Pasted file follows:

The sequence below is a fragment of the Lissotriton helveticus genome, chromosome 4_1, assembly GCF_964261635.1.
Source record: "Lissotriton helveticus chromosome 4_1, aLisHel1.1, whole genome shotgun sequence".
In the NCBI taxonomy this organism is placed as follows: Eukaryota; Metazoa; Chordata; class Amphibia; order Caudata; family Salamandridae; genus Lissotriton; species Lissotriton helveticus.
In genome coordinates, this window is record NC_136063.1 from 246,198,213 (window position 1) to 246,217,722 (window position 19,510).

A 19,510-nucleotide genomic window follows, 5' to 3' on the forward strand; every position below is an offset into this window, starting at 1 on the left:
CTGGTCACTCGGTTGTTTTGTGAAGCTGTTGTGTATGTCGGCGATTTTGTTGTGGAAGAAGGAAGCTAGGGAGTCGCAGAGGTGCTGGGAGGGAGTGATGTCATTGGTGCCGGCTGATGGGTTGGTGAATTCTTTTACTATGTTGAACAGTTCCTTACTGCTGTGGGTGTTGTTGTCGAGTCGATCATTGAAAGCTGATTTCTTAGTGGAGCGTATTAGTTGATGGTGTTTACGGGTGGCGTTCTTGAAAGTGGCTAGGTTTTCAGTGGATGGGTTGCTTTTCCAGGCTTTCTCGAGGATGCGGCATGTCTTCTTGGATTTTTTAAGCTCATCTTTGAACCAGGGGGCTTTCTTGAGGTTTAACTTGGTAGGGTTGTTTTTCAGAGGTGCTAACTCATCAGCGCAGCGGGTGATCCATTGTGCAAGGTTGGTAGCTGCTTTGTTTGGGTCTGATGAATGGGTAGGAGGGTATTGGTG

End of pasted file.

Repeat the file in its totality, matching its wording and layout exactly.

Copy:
The sequence below is a fragment of the Lissotriton helveticus genome, chromosome 4_1, assembly GCF_964261635.1.
Source record: "Lissotriton helveticus chromosome 4_1, aLisHel1.1, whole genome shotgun sequence".
In the NCBI taxonomy this organism is placed as follows: Eukaryota; Metazoa; Chordata; class Amphibia; order Caudata; family Salamandridae; genus Lissotriton; species Lissotriton helveticus.
In genome coordinates, this window is record NC_136063.1 from 246,198,213 (window position 1) to 246,217,722 (window position 19,510).

A 19,510-nucleotide genomic window follows, 5' to 3' on the forward strand; every position below is an offset into this window, starting at 1 on the left:
CTGGTCACTCGGTTGTTTTGTGAAGCTGTTGTGTATGTCGGCGATTTTGTTGTGGAAGAAGGAAGCTAGGGAGTCGCAGAGGTGCTGGGAGGGAGTGATGTCATTGGTGCCGGCTGATGGGTTGGTGAATTCTTTTACTATGTTGAACAGTTCCTTACTGCTGTGGGTGTTGTTGTCGAGTCGATCATTGAAAGCTGATTTCTTAGTGGAGCGTATTAGTTGATGGTGTTTACGGGTGGCGTTCTTGAAAGTGGCTAGGTTTTCAGTGGATGGGTTGCTTTTCCAGGCTTTCTCGAGGATGCGGCATGTCTTCTTGGATTTTTTAAGCTCATCTTTGAACCAGGGGGCTTTCTTGAGGTTTAACTTGGTAGGGTTGTTTTTCAGAGGTGCTAACTCATCAGCGCAGCGGGTGATCCATTGTGCAAGGTTGGTAGCTGCTTTGTTTGGGTCTGATGAATGGGTAGGAGGGTATTGGTG